“It’s just the people waiting to come in,” Mitchell said. “However, current clients are not getting additional hours if they need them because that requires a reassessment.”

Gonzalez said that was the issue with the RUG system that got the lawsuit started.

“There wasn’t any room for the actual nurse to do any assessing,” Gonzalez said. “It was completely based on how you answered the questions on this assessment. We saw a lot of people who are bed-bound or wheelchair-bound getting their hours significantly cut. If a certain question didn’t pertain to them, that answer was a ‘no.’ There was no way to go beyond that on these assessments.”

One client, she said, went from getting eight hours of home-based care seven days a week to four hours of home-based care five days a week.

“That’s a huge reduction in hours,” Gonzalez said.

She said this impacts a variety of services, including attendant care, home-delivered meals and personal emergency response system (PERS). It also impacts the Money Follows the Person (MFP) program, she said, which is a federal demonstration program that helps Medicaid-eligible individuals currently living in longterm care facilities successfully transition back into the community.

“We have a 37-year-old quadriplegic client who has been in a facility since May 2017,” Gonzalez said. “He’s been there over a year now and is ready to move out, get back into an apartment and get back into the community. Everything is ready and the program will help with whatever he needs to move out.”

She continued, “But he can’t move out without an assessment to determine the services he’ll need to help with his daily needs once he’s out. He’s waiting in a nursing home waiting to go home because he can’t be assessed.”

“This needs to be addressed because it is hurting a lot of the poor, elderly and disabled people who need this program to help them,” Mitchell said. “The best thing would be if there would be some kind of reprieve that would let them go ahead and do something to allow new people to come on in.”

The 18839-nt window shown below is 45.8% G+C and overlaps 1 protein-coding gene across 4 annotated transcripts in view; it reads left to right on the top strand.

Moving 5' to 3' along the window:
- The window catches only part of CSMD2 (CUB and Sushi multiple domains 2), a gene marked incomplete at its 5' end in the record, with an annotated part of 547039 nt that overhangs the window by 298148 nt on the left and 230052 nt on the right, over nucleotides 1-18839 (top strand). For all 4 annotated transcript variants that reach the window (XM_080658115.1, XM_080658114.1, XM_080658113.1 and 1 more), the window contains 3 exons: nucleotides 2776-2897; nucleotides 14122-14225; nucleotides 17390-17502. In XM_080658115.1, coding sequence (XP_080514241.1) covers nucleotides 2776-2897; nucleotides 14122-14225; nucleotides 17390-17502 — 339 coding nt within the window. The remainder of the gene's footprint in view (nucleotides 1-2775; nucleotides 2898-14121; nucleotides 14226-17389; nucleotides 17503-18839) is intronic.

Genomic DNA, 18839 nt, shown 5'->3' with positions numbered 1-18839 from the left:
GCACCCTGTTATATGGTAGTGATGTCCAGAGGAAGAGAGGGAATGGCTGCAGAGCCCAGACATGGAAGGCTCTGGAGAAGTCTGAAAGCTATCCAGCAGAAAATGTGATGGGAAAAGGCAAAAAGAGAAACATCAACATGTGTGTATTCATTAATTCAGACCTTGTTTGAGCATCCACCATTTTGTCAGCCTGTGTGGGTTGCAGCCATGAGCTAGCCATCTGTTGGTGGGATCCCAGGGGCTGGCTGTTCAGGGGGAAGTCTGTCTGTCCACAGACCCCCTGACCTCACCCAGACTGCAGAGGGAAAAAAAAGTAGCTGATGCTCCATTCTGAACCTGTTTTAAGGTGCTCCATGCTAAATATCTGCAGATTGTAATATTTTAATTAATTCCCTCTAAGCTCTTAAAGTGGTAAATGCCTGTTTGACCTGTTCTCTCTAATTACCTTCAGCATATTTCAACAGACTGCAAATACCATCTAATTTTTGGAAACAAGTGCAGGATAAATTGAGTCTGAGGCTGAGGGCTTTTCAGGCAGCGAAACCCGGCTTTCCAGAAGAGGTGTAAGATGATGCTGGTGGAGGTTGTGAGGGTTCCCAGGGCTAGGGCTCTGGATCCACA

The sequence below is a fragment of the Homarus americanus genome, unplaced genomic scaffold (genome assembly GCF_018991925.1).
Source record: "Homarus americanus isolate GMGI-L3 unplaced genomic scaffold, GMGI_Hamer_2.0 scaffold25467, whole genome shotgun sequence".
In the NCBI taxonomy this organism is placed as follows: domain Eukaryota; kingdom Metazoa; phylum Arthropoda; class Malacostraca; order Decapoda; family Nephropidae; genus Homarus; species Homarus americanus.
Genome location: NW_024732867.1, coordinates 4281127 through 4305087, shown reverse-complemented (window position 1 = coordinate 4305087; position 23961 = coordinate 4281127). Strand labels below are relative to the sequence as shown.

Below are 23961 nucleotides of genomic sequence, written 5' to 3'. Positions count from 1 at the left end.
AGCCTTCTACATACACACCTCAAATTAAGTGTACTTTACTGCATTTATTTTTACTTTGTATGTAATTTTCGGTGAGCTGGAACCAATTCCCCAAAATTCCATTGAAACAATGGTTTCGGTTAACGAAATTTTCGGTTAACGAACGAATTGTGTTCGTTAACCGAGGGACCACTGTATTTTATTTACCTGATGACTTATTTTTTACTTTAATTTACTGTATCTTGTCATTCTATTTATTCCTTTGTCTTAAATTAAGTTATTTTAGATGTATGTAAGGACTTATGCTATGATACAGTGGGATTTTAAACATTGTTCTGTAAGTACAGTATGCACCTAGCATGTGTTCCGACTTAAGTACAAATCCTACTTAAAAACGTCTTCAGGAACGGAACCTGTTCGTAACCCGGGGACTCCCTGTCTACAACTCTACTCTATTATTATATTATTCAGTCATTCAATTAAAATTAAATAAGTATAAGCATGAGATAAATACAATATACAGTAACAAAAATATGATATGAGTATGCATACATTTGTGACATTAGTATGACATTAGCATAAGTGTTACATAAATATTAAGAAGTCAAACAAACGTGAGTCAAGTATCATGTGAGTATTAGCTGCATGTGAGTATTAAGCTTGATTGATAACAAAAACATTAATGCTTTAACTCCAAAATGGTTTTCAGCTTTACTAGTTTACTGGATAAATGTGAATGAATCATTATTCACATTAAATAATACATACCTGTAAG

Gonzalez said local DHS staff have been doing everything they can to help during this situation.

“All of our local DHS nurses and staff in the county are wonderful people,” she said. “They’re really helping moderate a situation that is a tough one for everyone. They’ve been working with us the best they can.”

“We all try to help the patient,” Mitchell said. “We work very closely with DHS, and they work closely with us.”

Gonzalez said one issue AAA is running into is potential clients being discouraged by the long wait for assessment.

“When the nurses and care coordinators talk to them about the lawsuit going on and mention how long the process could take, many people get so discouraged by the whole thing,” she said, “that they’re not even trying right now.”

“We also help our clients with incontinence supplies,” Mitchell said. “Unfortunately, there are a lot of people trying to get in who are incontinent, and the incontinence supplies are a big thing for them. It’s about $6 per package. They need that.”

“Medicaid is the only one that will pay for that,” Gonzalez said. “Medicare doesn’t.”

Home-based care not only helps the clients, Mitchell said, but it also helps the state.

“The whole impetus for this program is that it saves the state money,” he said. “This is less expensive than institutional care. If you’re out there making sure they’re getting meals, taking baths and being taken care of, then they don’t have to visit the emergency room. Once they’re in the emergency room, Medicare and Medicaid both have to help pay for that.”

Gonzalez said AAA does everything it can to try to keep clients in their homes as long as they can be.

“You do see a lot of deterioration once they’re out of their environment,” she said. “This is where they want to be, and we try to be an advocate for what people want at the end of their life.”

Mitchell said the lawsuit had definite merit, but now the issues need to be resolved.

“This lawsuit kind of shined a light on what needed to be done,” he said. “But now that the light is shining on it, let’s correct it. We need to go ahead and get these people who need help into the system.”